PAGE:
Last week my New Testament professor called Jesus a troublemaker.
I chuckled because, well, I see his point.
We had studied parts of the Old Testament and the customs, culture and importance of the law for the Jewish people who waited expectantly for the Messiah. Last Monday night we compared their expectations and whether or not Jesus met them.
Mostly, He didn’t.
The Samaritan woman He openly conversed with at the well…inviting Matthew (a hated tax collector) to follow Him….healing a sick man on the Sabbath…forgiving sin as if He were equal to God.
A few notable mentions that really upset the folks who knew what good religion should look like.
My heart did a little jump when Professor Kelly called Jesus a troublemaker. I remembered. He’s caused me the best kind of upsets as He’s challenged me and whispered to my soul. Sometimes I still try to reduce Him to church attendance or behavior modification but it’s really too late for that now.
See, Jesus upset my apple cart a few years back. In such a way that even when I don’t think I really care anymore, I can’t shake Him. Oh, I shake! I shake my fist at others and my head at myself. But shake Him? Not really.
This morning preacher-words fell on my heart like raindrops pounding dusty ground.
This Pastor is new to me. This church is new to me. But he talked with us about how Jesus did things. Sparked more of the passion and recollections that spring from own unmet expectations…
When I was full of shame I expected condemnation.
When I was fully honest I expected to be censored.
When I was full of doubt I expected correction.
When I was full of regret I expected I told you so.
When I was full of hard questions I expected silence.
When I was full of sin I expected a plan to earn my way back.
But Jesus disregarded my expectations, too.
Instead His love washed over me. Acceptance, invitation, welcome. He loved me to wholeness and it changed me.
Oh it sounds so nice and Christian, except in real life Christians mostly don’t go for this kind of stuff.
This new Pastor talked a lot about Jesus and Zacchaeus. He was the equivalent of a modern-day drug dealer or pimp, some kind of criminal who preys on others. But Jesus pursued Zacchaues. Called him out of the crowd and invited himself over to the man’s house for a meal. Right in front of everyone. Jesus causing all this trouble for the Pharisees, the proudly religious.
Troublesome grace. Completely unconditional invitation to be loved.
Right now. Not later. Not after he responds to the altar call or recites the sinner’s prayer. Not after he makes the changes and the effort. Not after he proves his devotion in a tithe or small group. Not after he changes his clothes, his speech, his mind and his lifestyle.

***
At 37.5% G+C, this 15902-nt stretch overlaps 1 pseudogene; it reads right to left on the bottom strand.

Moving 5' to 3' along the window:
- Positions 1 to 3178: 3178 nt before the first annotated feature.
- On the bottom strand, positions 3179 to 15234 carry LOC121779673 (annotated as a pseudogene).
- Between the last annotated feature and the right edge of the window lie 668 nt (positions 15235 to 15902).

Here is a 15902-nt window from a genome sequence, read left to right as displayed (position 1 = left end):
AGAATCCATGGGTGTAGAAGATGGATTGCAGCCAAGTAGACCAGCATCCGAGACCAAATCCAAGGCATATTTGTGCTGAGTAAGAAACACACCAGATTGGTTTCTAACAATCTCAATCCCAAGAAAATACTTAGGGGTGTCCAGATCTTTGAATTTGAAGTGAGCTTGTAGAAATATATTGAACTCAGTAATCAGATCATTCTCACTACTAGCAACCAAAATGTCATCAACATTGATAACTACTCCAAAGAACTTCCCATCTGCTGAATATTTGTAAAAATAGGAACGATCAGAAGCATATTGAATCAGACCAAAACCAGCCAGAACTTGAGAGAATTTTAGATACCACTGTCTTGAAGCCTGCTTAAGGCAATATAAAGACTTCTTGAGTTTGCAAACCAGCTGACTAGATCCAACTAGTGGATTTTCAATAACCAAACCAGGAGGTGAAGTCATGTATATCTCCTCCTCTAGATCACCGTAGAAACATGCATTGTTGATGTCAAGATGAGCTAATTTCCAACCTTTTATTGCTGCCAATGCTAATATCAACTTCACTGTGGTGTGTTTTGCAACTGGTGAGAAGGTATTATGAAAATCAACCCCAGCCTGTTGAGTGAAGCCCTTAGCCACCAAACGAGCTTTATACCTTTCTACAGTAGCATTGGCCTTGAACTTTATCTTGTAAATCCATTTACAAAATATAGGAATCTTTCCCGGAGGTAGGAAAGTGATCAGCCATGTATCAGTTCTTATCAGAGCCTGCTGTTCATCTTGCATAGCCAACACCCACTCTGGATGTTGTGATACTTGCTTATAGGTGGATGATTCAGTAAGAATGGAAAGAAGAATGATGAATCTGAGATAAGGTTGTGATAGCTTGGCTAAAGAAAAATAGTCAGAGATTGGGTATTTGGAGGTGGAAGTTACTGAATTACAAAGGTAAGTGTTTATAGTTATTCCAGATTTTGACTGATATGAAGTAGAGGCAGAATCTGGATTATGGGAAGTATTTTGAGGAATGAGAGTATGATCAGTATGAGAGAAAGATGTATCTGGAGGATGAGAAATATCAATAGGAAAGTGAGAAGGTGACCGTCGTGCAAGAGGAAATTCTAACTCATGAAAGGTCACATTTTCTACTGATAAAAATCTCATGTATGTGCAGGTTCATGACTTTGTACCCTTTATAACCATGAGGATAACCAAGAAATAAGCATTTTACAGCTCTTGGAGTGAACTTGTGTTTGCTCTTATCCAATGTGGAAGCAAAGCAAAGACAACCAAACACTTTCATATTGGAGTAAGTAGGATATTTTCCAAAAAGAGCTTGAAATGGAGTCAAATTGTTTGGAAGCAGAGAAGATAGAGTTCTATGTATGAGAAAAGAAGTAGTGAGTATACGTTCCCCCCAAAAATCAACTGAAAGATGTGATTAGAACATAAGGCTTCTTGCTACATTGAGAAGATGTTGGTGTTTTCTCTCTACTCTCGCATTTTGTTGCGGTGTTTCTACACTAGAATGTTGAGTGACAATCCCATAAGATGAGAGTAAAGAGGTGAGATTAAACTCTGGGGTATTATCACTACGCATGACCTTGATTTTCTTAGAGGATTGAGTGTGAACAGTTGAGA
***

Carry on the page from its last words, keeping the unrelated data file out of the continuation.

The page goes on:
Jesus engaged him regardless of mindset, lifestyle, political positions or background. Regardless. And right now.
Worthy of a Sunday nod of agreement until it gets real. Like this: Today this Pastor told us that if we have a need we are welcome to take cash from the offering bucket as it goes by.
My insides recoiled. Someone is going to take advantage of that! Someone is going to misuse this offered grace!
Raindrop words kept falling on my heart till they poured out of my eyes.
Because then I thought about a beaten, broken body hanging on two wooden beams. Used up. Advantage taken.
That was His plan. His intention. Yes.
We might bristle inwardly but this is exactly what Jesus did. What He still does. And It’s what He’s asking us to do. But so often we can’t because we only know how to operate in a cause and effect kind of world. We despise the Pharisees in the Bible stories yet live a pharisee life. We agree yes, yes, yes! to the love of God for the broken but don’t want to really deal with the broken.
At least, not while they’re still broken.
I faced my own reflection today in the faces of neighbors who I know are hurting. In a child’s sweet smile as she waved at me. His love pressing on me, confronting me. Asking when did I let my love grow cold? When did listening, reaching out, making myself available become a burden?
We draw lines about how far the love of Christ is supposed to go while the Bible says there are no limits to its heights, depths and breadth. We hold out picket signs but not our hands. We cast votes and then stones. We offer proclamations from our dinner tables but not invitations to sit around it. We give opinions endlessly but kindnesses sparingly.
We are careful with a love that is no less than extravagantly reckless.
So maybe someone takes a twenty from the offering bucket one day when they don’t actually need it.
We took His life. My sins of yesterday, today and the ones yet to come brought Creator to a criminal’s death.
Grace is dirty work. It’s sloppy and unmeasured. It gets into the grout, the deepest crevice, the thickest muck of our lives.
Grace chips away at the what of our lives and then love heals the why.
The Pharisees, if you read the Bible, were so sure of themselves. So sure of their religious effort and knowledge. Maybe sometimes the problem is an unbroken life. A shameless past. Because if you’ve tasted shame…if you’ve been broken and scattered…if you’ve grieved regret…then dirty grace and sloppy love is the stuff of breathing.
Glue of living dispensed by the great Troublemaker.